Market Roundup 17 January 2022

1) Thai stock market overview

Thailand’s SET Index closed at 1,676.87 points, increased 4.24 points or 0.25% with a trading value of 82.3 billion baht. The analyst stated that the Thai stock market moved in a positive territory amid ups and downs in regional markets without any positive catalyst to drive the market.

The analyst recommended investors to monitor the U.s. bond yield’s movement that recently made a new high and could have an impact on the earning yield gap. Meanwhile, tomorrow’s session is expected to be stable, giving a support level at 1,660 points and a resistance level at 1,690 points.

Categorized by investment types, local individuals and proprietary trading made a net bought of Thai shares by 1,646 million baht and 743 million baht, respectively. Meanwhile, foreign investors and local institutions net sold 1,262 million baht and 1,127 million baht respectively.


2) GULF joined Binance to develop digital asset exchange in Thailand

Gulf Energy Development Public Company Limited (SET: GULF) announced on Monday that the company, through its subsidiary, entered into a Memorandum of Understanding with Binance Group to jointly study avenues for the development of digital asset exchange and related business in Thailand.

GULF stated that it believes that this collaboration will enhance the value of the digital asset exchange business as the company brings its expertise in setting up business in the country with an unparalleled network of local corporates from the real sector and the financial sector, while Binance brings its leading exchange technology.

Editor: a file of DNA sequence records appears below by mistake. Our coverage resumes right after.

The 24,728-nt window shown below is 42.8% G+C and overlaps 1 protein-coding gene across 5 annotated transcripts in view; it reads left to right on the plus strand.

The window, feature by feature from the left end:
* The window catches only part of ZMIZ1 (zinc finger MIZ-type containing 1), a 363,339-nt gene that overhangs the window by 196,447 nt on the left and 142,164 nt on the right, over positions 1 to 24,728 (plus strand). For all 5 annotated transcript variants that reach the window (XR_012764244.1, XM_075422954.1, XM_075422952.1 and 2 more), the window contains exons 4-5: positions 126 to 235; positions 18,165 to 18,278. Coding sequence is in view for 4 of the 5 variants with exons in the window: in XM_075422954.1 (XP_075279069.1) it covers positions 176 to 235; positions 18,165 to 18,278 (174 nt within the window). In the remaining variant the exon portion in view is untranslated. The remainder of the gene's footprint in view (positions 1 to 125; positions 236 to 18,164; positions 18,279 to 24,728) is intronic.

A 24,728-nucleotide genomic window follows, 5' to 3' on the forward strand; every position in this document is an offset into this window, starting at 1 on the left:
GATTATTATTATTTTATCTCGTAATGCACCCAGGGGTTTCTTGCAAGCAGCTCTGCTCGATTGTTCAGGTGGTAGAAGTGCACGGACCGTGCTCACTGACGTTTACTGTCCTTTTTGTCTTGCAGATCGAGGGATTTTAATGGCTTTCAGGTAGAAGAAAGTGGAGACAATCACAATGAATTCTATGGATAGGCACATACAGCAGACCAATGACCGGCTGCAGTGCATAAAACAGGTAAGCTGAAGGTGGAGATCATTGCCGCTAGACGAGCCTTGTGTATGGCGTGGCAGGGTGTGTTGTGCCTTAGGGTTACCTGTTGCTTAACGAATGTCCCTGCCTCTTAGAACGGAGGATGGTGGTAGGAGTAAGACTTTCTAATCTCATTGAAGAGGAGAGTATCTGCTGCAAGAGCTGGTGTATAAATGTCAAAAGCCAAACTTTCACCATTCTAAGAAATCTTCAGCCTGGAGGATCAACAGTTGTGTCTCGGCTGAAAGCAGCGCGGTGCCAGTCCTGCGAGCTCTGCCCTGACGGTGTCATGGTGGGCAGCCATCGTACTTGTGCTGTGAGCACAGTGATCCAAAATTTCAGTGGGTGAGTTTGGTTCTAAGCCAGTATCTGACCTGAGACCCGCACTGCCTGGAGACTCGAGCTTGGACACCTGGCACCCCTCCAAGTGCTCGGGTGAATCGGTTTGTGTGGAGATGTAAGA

3) China 2021 GDP grows 8.1%, central bank cuts interest rates

The Chinese economy grew by 8.1% in 2021, faster than forecast 8.0%, according to the official data from China’s National Bureau of Statistics as of Monday morning.

The country’s fourth quarter GDP rose by 4% for the same period a year earlier. The data broke forecasts of 3.6% by a Reuters poll.

The People’s Bank of China (PBOC) on Monday cut the borrowing costs of its medium-term loans to some financial institutions for the first time since April 2020 by 10 basis points from 2.95% to 2.85% to support any economic slowdown. The central bank also lowered the borrowing costs of seven-day repos from 2.20% to 2.10%.


4) Singapore to become first Asian nation to embrace SPACs

Two bank check companies commonly known as special purpose acquisition companies (SPAC) are set to start trading in Singapore this week. This marks Singapore to be the earliest Asian nation to embrace SPACs.

“It is a good development for the capital markets in Asia that both the Hong Kong and Singapore exchanges have announced their regime for SPACs,” said Johnson Chui, co-head of APAC equity capital markets at Credit Suisse Group AG to Bloomberg.